Try it for yourself

Deliberately run audio into the red and beyond on a recording. You’ll hear the mush that it turns into. Valuable audio information is lost, and it just plain sounds bad. Not all hear the beginning of clipping where audio peaks are missing. Female listeners are usually the first to notice problems. They don’t know what it is, but tuneout is the result.

Digital audio has the same problem, where analog audio is converted to digital. Overdriving the input to an analog to digital converter will result in peak distortion.

The opposite can happen, especially during talk shows with multiple microphones. Guests are often soft-spoken. The host or control operator can hear just fine, but listeners, especially in noisy automobiles, have trouble hearing. Car passengers don’t have the benefit of studio headsets cranked up. Road noise tends to mask radio voices. There is another tune-out.

Analog broadcast audio console audio is high enough to hear when you put a headset across the audio output terminals, or anywhere in an audio chain leading up to audio processing. I always carried a traditional telephone handset with alligator clip leads to listen to and find problems in audio paths. Today’s headsets with impedance of 4 to 32 ohms are not as suitable as older high-impedance (600 ohm or more) headsets that do not seriously load and reduce audio on a line they are connected to. 

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Audio power

By definition, 0 dBm is 1 milliwatt. That and +4 dBm (2.5 milliwatt/.0025 watt) is the audio output of most analog audio consoles today. 

A small traditional (incandescent lamp) flashlight might consume 1 watt of power. You can see by comparison that audio power is very small in broadcast facilities. The exception is studio monitor speakers that run many watts. Audio from a public address system might have enough power to illuminate a good-sized light bulb.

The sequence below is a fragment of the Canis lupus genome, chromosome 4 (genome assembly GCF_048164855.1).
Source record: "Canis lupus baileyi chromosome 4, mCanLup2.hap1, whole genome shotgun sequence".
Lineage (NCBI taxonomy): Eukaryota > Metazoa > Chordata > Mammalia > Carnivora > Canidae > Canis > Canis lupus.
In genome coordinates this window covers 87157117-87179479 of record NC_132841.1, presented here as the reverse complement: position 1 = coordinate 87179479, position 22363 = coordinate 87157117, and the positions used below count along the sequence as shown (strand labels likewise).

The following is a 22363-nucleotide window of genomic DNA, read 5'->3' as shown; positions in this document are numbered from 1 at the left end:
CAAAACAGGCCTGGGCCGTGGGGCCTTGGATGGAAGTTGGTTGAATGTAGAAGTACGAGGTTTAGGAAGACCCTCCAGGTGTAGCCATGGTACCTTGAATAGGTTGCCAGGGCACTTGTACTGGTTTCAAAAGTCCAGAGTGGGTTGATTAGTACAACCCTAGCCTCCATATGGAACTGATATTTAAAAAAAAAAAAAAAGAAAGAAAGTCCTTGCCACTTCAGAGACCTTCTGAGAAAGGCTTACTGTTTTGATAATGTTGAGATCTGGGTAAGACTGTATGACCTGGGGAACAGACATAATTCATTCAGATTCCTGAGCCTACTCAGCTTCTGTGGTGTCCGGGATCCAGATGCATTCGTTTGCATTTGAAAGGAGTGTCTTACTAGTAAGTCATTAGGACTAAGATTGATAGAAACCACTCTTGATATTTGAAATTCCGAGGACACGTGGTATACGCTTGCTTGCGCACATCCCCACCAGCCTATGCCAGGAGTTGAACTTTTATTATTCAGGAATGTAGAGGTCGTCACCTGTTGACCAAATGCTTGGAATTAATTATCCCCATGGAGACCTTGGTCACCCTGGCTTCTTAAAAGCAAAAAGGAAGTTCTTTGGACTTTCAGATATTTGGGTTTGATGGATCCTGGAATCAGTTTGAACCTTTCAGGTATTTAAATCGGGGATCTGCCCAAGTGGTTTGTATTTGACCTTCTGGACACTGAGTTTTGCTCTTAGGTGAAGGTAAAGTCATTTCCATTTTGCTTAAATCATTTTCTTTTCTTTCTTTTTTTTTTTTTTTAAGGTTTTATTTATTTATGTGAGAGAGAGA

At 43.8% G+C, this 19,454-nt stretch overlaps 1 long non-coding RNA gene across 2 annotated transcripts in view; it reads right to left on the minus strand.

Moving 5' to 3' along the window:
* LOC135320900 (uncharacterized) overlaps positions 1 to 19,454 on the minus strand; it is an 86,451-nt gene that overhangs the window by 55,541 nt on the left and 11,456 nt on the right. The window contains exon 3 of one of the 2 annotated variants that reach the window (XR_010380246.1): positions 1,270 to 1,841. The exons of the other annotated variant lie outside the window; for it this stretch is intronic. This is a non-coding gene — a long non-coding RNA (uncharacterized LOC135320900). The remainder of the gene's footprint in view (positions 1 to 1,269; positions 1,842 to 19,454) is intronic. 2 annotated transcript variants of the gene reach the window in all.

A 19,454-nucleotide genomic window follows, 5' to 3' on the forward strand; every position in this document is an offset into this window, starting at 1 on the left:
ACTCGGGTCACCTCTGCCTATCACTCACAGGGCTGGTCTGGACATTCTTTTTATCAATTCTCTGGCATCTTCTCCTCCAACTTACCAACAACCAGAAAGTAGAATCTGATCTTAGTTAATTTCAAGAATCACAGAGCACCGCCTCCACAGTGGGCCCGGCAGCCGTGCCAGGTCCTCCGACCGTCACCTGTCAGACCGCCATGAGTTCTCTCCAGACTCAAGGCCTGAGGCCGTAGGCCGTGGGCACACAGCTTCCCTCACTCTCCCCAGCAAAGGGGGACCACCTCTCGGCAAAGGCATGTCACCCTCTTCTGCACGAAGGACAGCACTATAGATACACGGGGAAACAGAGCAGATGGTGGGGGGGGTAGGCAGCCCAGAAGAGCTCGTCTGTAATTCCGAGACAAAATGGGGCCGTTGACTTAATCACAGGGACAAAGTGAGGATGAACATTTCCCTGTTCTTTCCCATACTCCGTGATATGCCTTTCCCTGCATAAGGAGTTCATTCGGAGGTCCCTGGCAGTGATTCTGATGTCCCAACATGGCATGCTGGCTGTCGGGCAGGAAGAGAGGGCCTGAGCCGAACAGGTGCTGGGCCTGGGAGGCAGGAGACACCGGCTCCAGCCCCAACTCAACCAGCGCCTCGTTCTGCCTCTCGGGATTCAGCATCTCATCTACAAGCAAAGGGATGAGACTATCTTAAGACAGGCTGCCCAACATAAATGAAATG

Broadcast audio level is measured as dBm into a 600-ohm load. This standard goes back to the days when audio was sent from a studio to a transmitter site, via a dedicated telephone line. Referring to my earlier article “Ohms Law Answers Your Questions,” we can figure voltage and current. By knowing two electrical parameters, we can solve for the third. 

In this case, 1 mW into a 600-ohm load is 0.775 volts. You won’t measure that with a multimeter because audio varies from zero volts with no audio to something much higher during voice or music. Fortunately, there is metering built into audio consoles and digital recording software. Those meters are calibrated to show when audio levels are correct. Rely on them, not your ears, when adjusting audio. Your ears are a bad judge of how loud or soft audio is. 

Impedance matching was a big concern in handling audio until the early 1980s. Gain was expensive to achieve with tube and transistor circuits. Audio transformers were a popular choice for changing impedance and coupling precious audio from one device to another in the broadcast chain. Integrated circuits with operational amplifiers solved the problem by providing gain with high-impedance inputs and low-impedance outputs at a low cost.